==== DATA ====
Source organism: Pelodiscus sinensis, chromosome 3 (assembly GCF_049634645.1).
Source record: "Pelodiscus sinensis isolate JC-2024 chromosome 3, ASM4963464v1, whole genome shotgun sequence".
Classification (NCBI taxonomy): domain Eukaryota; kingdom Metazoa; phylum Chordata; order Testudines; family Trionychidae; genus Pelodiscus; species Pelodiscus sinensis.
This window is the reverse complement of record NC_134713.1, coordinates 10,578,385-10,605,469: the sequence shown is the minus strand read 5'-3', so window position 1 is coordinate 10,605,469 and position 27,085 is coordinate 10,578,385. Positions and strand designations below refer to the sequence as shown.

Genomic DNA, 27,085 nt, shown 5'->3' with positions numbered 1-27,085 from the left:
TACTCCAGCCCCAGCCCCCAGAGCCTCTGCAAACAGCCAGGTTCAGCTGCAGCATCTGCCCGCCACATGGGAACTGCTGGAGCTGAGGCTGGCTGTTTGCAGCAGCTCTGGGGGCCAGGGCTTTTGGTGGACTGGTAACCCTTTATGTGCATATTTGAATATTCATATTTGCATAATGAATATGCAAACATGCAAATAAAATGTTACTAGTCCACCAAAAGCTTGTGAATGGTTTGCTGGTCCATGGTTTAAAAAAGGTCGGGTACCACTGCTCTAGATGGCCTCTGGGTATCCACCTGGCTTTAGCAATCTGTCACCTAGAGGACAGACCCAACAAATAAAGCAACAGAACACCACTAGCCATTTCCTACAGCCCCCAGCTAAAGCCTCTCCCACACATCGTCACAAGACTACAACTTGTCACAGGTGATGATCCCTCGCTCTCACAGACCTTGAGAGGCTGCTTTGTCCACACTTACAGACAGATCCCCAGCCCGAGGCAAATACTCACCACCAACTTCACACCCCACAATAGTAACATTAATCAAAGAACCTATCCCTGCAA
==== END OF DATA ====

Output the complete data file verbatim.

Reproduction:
Source organism: Pelodiscus sinensis, chromosome 3 (assembly GCF_049634645.1).
Source record: "Pelodiscus sinensis isolate JC-2024 chromosome 3, ASM4963464v1, whole genome shotgun sequence".
Classification (NCBI taxonomy): domain Eukaryota; kingdom Metazoa; phylum Chordata; order Testudines; family Trionychidae; genus Pelodiscus; species Pelodiscus sinensis.
This window is the reverse complement of record NC_134713.1, coordinates 10,578,385-10,605,469: the sequence shown is the minus strand read 5'-3', so window position 1 is coordinate 10,605,469 and position 27,085 is coordinate 10,578,385. Positions and strand designations below refer to the sequence as shown.

Genomic DNA, 27,085 nt, shown 5'->3' with positions numbered 1-27,085 from the left:
TACTCCAGCCCCAGCCCCCAGAGCCTCTGCAAACAGCCAGGTTCAGCTGCAGCATCTGCCCGCCACATGGGAACTGCTGGAGCTGAGGCTGGCTGTTTGCAGCAGCTCTGGGGGCCAGGGCTTTTGGTGGACTGGTAACCCTTTATGTGCATATTTGAATATTCATATTTGCATAATGAATATGCAAACATGCAAATAAAATGTTACTAGTCCACCAAAAGCTTGTGAATGGTTTGCTGGTCCATGGTTTAAAAAAGGTCGGGTACCACTGCTCTAGATGGCCTCTGGGTATCCACCTGGCTTTAGCAATCTGTCACCTAGAGGACAGACCCAACAAATAAAGCAACAGAACACCACTAGCCATTTCCTACAGCCCCCAGCTAAAGCCTCTCCCACACATCGTCACAAGACTACAACTTGTCACAGGTGATGATCCCTCGCTCTCACAGACCTTGAGAGGCTGCTTTGTCCACACTTACAGACAGATCCCCAGCCCGAGGCAAATACTCACCACCAACTTCACACCCCACAATAGTAACATTAATCAAAGAACCTATCCCTGCAA